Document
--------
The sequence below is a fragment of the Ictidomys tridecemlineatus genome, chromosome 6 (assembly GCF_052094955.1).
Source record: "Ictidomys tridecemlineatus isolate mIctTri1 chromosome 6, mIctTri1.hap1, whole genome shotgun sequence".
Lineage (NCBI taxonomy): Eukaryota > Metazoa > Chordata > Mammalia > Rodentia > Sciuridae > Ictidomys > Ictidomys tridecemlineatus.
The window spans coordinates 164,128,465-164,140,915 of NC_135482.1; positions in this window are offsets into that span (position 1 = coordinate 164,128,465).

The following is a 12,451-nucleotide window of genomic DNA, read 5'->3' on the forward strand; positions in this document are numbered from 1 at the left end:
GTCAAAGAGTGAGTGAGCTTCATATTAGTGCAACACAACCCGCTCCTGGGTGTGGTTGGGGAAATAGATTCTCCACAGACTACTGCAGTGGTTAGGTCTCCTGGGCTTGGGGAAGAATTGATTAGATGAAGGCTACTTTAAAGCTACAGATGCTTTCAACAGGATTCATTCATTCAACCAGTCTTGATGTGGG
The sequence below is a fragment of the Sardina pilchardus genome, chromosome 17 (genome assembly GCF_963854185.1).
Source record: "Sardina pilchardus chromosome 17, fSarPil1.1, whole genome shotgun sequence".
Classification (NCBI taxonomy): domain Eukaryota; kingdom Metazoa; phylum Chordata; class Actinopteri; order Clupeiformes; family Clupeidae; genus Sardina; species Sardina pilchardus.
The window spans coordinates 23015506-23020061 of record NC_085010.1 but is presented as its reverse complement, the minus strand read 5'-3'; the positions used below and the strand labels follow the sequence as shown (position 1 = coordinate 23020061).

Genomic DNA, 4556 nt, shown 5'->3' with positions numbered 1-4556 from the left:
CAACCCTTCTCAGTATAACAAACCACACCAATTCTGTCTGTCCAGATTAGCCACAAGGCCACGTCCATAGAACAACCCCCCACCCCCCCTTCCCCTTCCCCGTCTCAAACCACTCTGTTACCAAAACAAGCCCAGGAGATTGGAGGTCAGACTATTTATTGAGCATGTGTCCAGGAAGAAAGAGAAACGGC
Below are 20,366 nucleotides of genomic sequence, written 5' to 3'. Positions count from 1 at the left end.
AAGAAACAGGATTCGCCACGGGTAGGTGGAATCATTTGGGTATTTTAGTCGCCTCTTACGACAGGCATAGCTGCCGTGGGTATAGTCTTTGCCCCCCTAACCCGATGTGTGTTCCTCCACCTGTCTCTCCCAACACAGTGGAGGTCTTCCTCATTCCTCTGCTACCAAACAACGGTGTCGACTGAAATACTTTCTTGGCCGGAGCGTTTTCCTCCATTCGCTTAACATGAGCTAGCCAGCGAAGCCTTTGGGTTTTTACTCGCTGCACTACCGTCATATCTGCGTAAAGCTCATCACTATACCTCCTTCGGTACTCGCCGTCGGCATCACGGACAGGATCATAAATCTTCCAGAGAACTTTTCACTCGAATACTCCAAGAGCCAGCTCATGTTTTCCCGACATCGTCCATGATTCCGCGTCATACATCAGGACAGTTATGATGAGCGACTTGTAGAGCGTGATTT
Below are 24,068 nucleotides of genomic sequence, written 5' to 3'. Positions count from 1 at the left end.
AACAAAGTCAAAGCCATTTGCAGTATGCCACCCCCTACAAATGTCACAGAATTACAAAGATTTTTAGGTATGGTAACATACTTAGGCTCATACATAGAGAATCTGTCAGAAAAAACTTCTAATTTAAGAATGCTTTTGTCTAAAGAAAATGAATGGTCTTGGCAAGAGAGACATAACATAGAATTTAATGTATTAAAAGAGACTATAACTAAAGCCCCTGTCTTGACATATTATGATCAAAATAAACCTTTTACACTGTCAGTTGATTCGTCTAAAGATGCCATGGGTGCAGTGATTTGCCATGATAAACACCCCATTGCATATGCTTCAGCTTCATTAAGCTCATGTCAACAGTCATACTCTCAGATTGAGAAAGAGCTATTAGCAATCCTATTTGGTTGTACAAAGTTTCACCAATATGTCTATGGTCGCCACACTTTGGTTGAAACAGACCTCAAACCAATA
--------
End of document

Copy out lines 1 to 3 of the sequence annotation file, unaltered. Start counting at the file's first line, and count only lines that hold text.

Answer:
The sequence below is a fragment of the Ictidomys tridecemlineatus genome, chromosome 6 (assembly GCF_052094955.1).
Source record: "Ictidomys tridecemlineatus isolate mIctTri1 chromosome 6, mIctTri1.hap1, whole genome shotgun sequence".
Lineage (NCBI taxonomy): Eukaryota > Metazoa > Chordata > Mammalia > Rodentia > Sciuridae > Ictidomys > Ictidomys tridecemlineatus.